Session Fixation: Changing Session ID

Session fixation exploits a weakness in your PHP script. Especially, if you do not generate a new session id for users when authenticating them.

One common attack against websites that are secured with sessions is that the session ID of a user is somehow taken (for instance, by analyzing HTTP_REFERER entries in HTTP requests) and then used to impersonate that specific user.

One convenient way to make it harder for attackers is to change the session ID whenever something “important” happens, such as the user signing in. For example, ask users who are already authenticated with their cookie to sign in again when they do something important.

Changing the Session ID

 $old = session_id();

 $new = session_id();
 echo "<p>Old: $old</p>";
 echo "<p>New: $new</p>";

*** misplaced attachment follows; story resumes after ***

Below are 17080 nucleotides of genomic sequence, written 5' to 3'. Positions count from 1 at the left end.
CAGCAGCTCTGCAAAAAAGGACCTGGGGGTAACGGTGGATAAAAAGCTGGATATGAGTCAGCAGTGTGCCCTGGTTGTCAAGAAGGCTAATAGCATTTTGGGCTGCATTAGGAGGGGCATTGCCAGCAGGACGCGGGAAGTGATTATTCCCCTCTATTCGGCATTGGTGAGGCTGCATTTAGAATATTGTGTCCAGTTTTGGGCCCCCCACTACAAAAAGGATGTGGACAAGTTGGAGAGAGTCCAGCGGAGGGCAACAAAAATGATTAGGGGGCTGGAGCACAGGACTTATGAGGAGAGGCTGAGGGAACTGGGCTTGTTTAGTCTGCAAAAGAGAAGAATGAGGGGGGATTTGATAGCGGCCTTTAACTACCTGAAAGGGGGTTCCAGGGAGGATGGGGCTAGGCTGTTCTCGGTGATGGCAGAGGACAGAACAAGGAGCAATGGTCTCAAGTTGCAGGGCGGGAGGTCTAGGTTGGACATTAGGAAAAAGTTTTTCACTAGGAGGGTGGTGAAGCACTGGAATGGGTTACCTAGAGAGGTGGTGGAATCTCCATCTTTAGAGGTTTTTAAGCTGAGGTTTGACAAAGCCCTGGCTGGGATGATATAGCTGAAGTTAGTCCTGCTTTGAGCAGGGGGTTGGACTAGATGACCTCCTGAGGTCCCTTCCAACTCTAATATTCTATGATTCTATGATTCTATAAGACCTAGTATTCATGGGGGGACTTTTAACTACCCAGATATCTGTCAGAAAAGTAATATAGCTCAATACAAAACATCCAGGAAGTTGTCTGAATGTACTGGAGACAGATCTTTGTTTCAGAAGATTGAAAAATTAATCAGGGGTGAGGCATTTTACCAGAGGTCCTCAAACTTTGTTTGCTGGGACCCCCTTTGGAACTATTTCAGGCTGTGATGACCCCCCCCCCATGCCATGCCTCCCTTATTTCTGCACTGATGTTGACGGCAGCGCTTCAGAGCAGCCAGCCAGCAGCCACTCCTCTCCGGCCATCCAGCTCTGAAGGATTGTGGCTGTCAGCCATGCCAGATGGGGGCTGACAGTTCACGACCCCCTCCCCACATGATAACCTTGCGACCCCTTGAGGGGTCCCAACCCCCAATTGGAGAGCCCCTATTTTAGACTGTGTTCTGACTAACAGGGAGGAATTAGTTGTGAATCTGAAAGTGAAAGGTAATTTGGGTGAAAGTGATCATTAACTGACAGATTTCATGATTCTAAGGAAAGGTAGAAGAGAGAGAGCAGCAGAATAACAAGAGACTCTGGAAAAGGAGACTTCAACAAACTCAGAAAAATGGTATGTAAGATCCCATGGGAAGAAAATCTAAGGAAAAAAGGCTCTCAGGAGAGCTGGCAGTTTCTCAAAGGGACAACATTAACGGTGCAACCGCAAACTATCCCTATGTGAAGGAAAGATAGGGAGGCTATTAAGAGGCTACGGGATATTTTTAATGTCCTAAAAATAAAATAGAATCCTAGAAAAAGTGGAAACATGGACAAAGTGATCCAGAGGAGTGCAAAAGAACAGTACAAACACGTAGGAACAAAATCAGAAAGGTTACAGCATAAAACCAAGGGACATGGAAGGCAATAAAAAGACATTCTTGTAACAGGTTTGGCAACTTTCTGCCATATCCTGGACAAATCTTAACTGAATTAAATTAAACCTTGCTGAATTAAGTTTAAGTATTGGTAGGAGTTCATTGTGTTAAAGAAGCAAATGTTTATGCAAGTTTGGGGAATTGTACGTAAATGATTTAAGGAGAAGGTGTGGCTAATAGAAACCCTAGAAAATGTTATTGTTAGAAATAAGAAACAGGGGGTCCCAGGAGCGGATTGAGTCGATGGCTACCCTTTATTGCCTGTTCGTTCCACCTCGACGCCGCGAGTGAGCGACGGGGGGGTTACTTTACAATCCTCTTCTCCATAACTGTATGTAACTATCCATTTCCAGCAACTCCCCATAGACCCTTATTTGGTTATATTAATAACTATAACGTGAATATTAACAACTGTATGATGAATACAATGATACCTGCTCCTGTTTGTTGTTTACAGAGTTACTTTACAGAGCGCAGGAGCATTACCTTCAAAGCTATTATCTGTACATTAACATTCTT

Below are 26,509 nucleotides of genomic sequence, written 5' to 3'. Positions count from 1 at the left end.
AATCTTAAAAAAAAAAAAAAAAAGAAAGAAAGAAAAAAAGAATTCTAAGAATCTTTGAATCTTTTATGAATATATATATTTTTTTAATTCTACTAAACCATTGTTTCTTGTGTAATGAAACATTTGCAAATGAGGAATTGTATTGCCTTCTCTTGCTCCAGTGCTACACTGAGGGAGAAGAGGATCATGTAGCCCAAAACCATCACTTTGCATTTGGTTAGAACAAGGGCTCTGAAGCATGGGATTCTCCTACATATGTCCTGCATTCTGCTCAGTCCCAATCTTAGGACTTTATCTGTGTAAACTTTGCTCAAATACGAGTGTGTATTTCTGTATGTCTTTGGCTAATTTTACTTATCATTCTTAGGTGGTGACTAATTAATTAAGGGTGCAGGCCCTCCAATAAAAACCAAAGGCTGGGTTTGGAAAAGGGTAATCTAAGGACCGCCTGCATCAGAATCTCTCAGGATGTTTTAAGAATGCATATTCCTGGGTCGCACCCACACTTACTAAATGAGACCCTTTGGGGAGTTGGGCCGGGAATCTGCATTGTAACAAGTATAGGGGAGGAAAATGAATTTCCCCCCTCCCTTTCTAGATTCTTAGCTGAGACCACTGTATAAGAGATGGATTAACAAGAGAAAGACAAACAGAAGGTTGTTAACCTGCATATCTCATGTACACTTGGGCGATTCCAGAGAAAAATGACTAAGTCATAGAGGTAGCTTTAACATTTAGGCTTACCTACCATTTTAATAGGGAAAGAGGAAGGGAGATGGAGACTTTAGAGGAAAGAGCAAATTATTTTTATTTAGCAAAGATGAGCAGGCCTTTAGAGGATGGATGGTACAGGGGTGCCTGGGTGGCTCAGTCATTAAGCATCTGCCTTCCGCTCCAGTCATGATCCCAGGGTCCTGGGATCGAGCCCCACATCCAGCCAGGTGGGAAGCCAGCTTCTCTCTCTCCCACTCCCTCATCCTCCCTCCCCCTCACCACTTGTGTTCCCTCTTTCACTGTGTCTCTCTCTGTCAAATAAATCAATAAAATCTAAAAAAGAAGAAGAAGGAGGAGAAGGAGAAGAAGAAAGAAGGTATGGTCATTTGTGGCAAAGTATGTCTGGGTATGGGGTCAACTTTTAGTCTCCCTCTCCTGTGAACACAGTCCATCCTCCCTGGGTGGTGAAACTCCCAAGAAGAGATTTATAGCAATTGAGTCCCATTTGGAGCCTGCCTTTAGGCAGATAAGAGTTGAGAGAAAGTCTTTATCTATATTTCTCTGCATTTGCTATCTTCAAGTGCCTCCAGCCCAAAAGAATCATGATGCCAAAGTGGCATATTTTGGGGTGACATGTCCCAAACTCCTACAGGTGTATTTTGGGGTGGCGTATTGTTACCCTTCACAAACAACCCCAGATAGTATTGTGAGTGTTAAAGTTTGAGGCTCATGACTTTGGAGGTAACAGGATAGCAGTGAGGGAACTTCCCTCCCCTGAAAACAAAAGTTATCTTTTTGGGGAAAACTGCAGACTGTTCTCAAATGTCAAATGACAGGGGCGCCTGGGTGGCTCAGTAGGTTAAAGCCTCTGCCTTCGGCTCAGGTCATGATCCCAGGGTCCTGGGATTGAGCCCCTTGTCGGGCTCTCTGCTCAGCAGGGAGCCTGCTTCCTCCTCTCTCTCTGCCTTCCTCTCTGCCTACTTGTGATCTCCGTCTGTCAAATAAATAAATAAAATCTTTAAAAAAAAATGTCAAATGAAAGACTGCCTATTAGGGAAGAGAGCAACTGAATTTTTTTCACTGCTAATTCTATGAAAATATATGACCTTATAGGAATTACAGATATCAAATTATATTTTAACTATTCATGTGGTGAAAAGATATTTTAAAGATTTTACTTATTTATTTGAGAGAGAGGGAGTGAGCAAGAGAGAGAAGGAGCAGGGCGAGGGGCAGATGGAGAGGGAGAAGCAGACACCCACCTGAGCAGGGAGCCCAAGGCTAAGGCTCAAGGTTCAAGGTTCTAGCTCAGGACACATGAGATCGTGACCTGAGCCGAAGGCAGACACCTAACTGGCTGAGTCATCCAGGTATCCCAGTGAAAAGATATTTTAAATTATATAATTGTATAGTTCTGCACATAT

In this case, the function session_regenerate_id() just changes the current session ID but leaves all data intact. This is shown in the preceding code, in which the current session ID (both old and new) is retrieved using the session_id() function.

The possible output of this script is:

Old: fnuukkkn1knhvpomuan99hialj

New: lqi2hmpgj0cjb20igs9brj4tam

You can also set session.use_strict_mode=On in the php.ini file. This directive enables PHP to only use session identifiers that it creates itself. It will reject a user-supplied session identifier.

Most session fixation attacks use session ids from the URL. The settings session.use_cookies=On and session.use_only_cookies=On will prevent PHP from accepting the session ID from the URL.

Cookies and Sessions: